Top Things You Need to Know About Constipation

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by Michelle Kolsi, MD

One of the most common concerns a pediatrician hears from parents is when their child is suffering from constipation. Dr. Michelle Kolsi in Glendale, California understands the kind of stress the child and parents are going through and is armed with an arsenal of tips and tricks to relieve the child’s discomfort. Dr. Kolsi effectively treats her patients’ constipation needs, often without the use of prescription medications.

What is constipation?

Constipation is very common in children. Often caused by changes in diet, toilet training, or a lack of fluids, constipated children have infrequent bowel movements or dry, hard stools. By definition, a child is constipated if they have bowel movements that are difficult to pass, occur less than three times a week, have a large diameter, or blood on the surface. Your child may also have abdominal pain during a bowel movement or traces of stool in their underwear from having stool backed up in the rectum.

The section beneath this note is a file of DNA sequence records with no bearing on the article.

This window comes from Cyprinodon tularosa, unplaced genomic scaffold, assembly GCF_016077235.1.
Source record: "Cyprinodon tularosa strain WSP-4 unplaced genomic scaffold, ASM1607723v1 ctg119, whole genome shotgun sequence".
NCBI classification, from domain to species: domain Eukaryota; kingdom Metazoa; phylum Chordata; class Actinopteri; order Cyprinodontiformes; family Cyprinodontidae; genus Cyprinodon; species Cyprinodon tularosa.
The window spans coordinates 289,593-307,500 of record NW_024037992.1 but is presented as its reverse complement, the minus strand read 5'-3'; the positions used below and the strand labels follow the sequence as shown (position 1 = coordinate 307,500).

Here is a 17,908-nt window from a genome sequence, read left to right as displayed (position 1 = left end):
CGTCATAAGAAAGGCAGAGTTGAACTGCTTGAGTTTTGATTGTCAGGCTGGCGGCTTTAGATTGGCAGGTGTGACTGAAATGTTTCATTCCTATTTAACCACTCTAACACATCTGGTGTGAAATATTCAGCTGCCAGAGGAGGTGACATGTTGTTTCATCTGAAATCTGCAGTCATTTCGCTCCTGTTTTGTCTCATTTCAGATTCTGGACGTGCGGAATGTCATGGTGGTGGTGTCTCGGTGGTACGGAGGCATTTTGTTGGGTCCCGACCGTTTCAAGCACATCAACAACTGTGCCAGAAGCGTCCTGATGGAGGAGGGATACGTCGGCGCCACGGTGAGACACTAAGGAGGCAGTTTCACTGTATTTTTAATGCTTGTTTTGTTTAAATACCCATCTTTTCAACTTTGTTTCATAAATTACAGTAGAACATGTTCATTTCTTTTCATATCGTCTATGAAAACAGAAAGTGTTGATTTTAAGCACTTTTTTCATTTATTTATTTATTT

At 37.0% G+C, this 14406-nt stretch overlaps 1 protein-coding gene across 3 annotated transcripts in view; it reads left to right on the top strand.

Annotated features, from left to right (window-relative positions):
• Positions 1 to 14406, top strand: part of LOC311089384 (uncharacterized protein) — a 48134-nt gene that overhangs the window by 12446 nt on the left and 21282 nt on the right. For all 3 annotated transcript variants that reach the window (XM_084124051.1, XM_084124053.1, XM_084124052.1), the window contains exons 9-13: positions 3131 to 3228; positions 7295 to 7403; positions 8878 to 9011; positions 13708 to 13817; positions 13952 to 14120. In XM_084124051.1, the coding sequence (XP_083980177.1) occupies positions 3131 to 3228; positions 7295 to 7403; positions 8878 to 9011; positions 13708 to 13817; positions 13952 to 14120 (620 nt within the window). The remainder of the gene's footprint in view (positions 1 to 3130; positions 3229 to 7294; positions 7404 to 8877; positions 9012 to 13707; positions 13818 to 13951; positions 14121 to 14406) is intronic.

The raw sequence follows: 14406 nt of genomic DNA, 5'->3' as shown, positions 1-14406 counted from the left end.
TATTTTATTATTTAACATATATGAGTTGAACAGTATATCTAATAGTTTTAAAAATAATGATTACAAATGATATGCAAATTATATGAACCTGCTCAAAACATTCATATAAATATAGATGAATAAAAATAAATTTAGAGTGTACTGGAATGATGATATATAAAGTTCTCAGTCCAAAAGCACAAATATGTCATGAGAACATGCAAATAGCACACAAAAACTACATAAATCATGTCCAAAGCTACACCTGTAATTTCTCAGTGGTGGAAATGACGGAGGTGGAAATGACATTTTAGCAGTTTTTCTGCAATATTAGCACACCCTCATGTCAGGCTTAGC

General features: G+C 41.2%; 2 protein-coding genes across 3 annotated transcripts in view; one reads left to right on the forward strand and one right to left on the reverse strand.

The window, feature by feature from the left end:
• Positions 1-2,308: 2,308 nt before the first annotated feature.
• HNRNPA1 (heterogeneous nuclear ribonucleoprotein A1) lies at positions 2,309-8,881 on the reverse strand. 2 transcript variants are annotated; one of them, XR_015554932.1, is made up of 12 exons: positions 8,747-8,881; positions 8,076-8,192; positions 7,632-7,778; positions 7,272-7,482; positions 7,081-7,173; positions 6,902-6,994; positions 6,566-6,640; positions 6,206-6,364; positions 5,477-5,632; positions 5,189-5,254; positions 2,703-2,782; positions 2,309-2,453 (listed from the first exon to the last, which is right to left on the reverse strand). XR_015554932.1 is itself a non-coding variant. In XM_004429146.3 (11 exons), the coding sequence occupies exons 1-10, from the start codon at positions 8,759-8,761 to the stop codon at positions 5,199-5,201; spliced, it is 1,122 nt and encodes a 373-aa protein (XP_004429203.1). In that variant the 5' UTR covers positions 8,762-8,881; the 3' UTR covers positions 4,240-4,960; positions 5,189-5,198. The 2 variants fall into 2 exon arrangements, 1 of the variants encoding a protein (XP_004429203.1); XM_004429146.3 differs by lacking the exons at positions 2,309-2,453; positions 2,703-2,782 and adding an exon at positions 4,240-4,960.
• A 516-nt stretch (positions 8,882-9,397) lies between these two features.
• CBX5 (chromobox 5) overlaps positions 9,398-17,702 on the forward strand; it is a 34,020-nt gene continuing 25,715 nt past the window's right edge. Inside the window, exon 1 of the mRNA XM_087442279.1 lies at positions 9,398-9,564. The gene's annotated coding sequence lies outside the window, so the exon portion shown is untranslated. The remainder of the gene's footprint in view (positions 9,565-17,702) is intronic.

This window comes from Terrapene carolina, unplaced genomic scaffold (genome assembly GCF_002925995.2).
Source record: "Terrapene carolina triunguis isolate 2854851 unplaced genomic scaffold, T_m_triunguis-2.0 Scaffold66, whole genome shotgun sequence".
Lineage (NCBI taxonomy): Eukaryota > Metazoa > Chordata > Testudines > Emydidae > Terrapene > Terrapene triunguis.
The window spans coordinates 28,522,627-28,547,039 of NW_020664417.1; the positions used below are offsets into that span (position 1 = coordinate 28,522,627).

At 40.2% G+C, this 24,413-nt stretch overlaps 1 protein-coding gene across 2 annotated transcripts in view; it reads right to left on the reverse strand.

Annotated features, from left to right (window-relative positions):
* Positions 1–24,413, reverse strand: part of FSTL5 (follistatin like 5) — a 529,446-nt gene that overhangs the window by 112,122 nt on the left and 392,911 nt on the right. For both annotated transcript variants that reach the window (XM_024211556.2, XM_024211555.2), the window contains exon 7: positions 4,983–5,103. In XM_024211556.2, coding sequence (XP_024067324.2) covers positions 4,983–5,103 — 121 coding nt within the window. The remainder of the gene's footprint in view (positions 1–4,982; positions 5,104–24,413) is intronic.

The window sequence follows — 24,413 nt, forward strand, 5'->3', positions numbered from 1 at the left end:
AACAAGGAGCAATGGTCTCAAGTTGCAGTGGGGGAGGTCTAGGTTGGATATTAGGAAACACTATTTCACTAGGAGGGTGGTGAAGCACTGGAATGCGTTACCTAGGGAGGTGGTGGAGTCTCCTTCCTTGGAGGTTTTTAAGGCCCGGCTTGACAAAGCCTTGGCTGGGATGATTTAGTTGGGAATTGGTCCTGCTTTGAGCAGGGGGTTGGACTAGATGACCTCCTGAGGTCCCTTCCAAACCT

What causes a child to become constipated?

Constipation in children can have several possible causes.

Your child is afraid of the toilet, does not want to break away from playing, or knows it will hurt to have a bowel movement so avoids it as long as possible.

Toilet training
If you begin toilet training too soon, many children hold their stool in an attempt to rebel.

Changes in diet or routine
Your child’s not getting enough fiber in their diet, traveling, stress, or even switching from an all liquid diet to solid foods can cause constipation.

Some medications contribute to constipation, especially anti-depressants.

Food allergies
Allergies to some foods, particularly cow’s milk, can result in constipation.

Family history or medical conditions
Sometimes, in spite of all of our best efforts, our children have an underlying medical condition or shared genetic factors that can affect a child’s ability to have a bowel movement.

How is constipation treated?

If you child is experiencing frequent constipation, it is important to discuss their symptoms with Dr.Kolsi.

After a thorough examination, Dr. Kolsi can determine if your child needs an over-the-counter stool softener, laxative, or fiber supplement to help make it easier to have a bowel movement. She may also suggest massage or other home remedies to relieve your child’s symptoms when they occur.

Most importantly, only Dr. Kolsi can rule out underlying medical conditions or other illnesses that are causing your child’s constipation.

Never give your child a laxative, enema, or other over-the-counter medication without first consulting with Dr. Kolsi for accurate dosage instructions.

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